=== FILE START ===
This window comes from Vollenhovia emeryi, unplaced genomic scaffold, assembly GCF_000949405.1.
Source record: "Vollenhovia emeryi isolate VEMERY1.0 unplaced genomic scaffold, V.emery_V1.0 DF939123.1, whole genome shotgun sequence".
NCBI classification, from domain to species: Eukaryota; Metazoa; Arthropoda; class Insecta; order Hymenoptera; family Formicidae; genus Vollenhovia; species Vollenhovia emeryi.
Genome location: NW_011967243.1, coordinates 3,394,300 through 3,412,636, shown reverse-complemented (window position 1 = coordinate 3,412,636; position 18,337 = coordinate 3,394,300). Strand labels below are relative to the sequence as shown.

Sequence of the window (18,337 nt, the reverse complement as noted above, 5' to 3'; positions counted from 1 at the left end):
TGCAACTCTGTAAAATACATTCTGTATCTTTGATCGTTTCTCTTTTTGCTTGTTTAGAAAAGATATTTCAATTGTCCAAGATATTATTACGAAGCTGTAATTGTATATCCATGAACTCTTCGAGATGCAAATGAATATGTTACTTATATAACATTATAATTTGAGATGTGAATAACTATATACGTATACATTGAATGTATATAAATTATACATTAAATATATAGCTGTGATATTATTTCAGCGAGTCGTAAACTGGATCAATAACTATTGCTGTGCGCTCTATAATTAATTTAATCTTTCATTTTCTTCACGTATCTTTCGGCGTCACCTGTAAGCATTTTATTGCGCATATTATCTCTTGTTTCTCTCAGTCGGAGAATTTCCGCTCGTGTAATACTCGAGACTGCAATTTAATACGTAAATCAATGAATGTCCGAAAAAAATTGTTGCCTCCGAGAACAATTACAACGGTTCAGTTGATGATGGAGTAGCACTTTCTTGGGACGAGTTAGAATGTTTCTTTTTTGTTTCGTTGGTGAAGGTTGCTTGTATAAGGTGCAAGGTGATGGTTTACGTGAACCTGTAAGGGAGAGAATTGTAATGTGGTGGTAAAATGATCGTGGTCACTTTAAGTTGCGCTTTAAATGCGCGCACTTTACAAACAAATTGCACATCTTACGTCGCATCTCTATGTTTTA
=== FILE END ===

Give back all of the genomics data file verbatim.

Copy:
This window comes from Vollenhovia emeryi, unplaced genomic scaffold, assembly GCF_000949405.1.
Source record: "Vollenhovia emeryi isolate VEMERY1.0 unplaced genomic scaffold, V.emery_V1.0 DF939123.1, whole genome shotgun sequence".
NCBI classification, from domain to species: Eukaryota; Metazoa; Arthropoda; class Insecta; order Hymenoptera; family Formicidae; genus Vollenhovia; species Vollenhovia emeryi.
Genome location: NW_011967243.1, coordinates 3,394,300 through 3,412,636, shown reverse-complemented (window position 1 = coordinate 3,412,636; position 18,337 = coordinate 3,394,300). Strand labels below are relative to the sequence as shown.

Sequence of the window (18,337 nt, the reverse complement as noted above, 5' to 3'; positions counted from 1 at the left end):
TGCAACTCTGTAAAATACATTCTGTATCTTTGATCGTTTCTCTTTTTGCTTGTTTAGAAAAGATATTTCAATTGTCCAAGATATTATTACGAAGCTGTAATTGTATATCCATGAACTCTTCGAGATGCAAATGAATATGTTACTTATATAACATTATAATTTGAGATGTGAATAACTATATACGTATACATTGAATGTATATAAATTATACATTAAATATATAGCTGTGATATTATTTCAGCGAGTCGTAAACTGGATCAATAACTATTGCTGTGCGCTCTATAATTAATTTAATCTTTCATTTTCTTCACGTATCTTTCGGCGTCACCTGTAAGCATTTTATTGCGCATATTATCTCTTGTTTCTCTCAGTCGGAGAATTTCCGCTCGTGTAATACTCGAGACTGCAATTTAATACGTAAATCAATGAATGTCCGAAAAAAATTGTTGCCTCCGAGAACAATTACAACGGTTCAGTTGATGATGGAGTAGCACTTTCTTGGGACGAGTTAGAATGTTTCTTTTTTGTTTCGTTGGTGAAGGTTGCTTGTATAAGGTGCAAGGTGATGGTTTACGTGAACCTGTAAGGGAGAGAATTGTAATGTGGTGGTAAAATGATCGTGGTCACTTTAAGTTGCGCTTTAAATGCGCGCACTTTACAAACAAATTGCACATCTTACGTCGCATCTCTATGTTTTA